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Intravenous and Intramuscular Injection


Feb 26, 2002
This FAQ covers the two main types of injection – intramuscular and intravenous. For more information on injecting, read “Getting Off Right – A Safety Manual For Injection Drug Users. The GOR manual is comprehensive, detailed, accurate and illustrated.

Both of these images are taken from the Getting Off Right manual.
  • Syringe Terminology

  • Tying Off Diagram

For those who just want the bare bones of injecting, read on…

Why do people choose to inject?
Injection provides a more intense rush than any other method of administration. Also, the desirable effects can be achieved with smaller doses. In this sense, injection is the most economical method of delivery. Some people also say that the act of injecting can be pleasurable and somewhat addicting.

What are the risks of injecting?
For a more extensive list and more detailed explanations of the risks, read the related section in the GOR manual or check out this page ->Differential Diagnosis Of Fever In Intravenous Drug Abusers.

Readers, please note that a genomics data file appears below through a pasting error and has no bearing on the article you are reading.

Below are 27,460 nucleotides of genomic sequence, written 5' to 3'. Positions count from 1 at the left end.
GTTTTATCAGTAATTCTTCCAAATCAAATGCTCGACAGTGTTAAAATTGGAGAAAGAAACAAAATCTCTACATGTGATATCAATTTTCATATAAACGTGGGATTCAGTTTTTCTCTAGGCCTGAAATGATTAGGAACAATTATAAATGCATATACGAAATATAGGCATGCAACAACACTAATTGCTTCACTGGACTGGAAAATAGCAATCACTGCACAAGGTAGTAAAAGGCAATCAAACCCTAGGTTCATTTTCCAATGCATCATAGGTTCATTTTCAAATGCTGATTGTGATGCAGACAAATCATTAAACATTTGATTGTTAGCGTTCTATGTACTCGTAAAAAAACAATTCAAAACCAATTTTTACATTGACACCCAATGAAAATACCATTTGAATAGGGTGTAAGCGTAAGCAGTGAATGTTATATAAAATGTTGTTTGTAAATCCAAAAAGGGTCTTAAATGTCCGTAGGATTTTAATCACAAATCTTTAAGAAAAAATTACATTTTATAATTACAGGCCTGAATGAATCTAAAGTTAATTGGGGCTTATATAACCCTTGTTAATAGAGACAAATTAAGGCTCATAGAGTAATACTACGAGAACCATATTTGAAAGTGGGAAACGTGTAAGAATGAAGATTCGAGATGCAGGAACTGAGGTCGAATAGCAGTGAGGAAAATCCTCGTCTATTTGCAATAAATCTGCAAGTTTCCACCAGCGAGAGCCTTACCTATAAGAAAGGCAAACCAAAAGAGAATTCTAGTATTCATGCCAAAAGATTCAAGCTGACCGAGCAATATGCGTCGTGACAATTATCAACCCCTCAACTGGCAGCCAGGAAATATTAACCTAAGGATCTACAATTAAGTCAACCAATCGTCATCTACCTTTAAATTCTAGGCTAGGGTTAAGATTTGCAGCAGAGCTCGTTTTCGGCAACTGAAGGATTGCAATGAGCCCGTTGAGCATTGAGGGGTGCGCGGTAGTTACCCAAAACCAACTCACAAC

Here is a quick list of some problems that may result from injecting:
  • Site Infection – This is an infection of the injection site. When you inject, you are creating a small wound. If there is contamination on the needle or if the site becomes contaminated after injecting, then an infection may result.
  • Localized infection – This is an infection somewhere else in the body that has been caused by the contaminants introduced via injection. Localized infections can occur almost anywhere because your blood goes almost everywhere.
  • Disease – Disease can result from a pathogen entering the bloodstream along with the drugs.
  • Damaged blood vessels - The interior walls of blood vessels are normally totally smooth. If there are any particulate contaminants in the bloodstream, these contaminants can scratch and damage the interior walls of blood vessels. The walls of the blood vessel can also be damaged when inserting and withdrawing the needle.
  • Collapsed blood vessels - Collapsed blood vessels are those in which the interior wall has become scarred and heals to itself, blocking the flow of blood.
  • Other tissue damage – This could be muscle tissue that is damaged by injecting particulate contaminants along with the drugs when delivering an IM injection.
  • Arterial hits – Accidentally hitting an artery instead of the intended target. This may result in an arterial tear or rupture. This can also result in loss of a limb or life (seriously).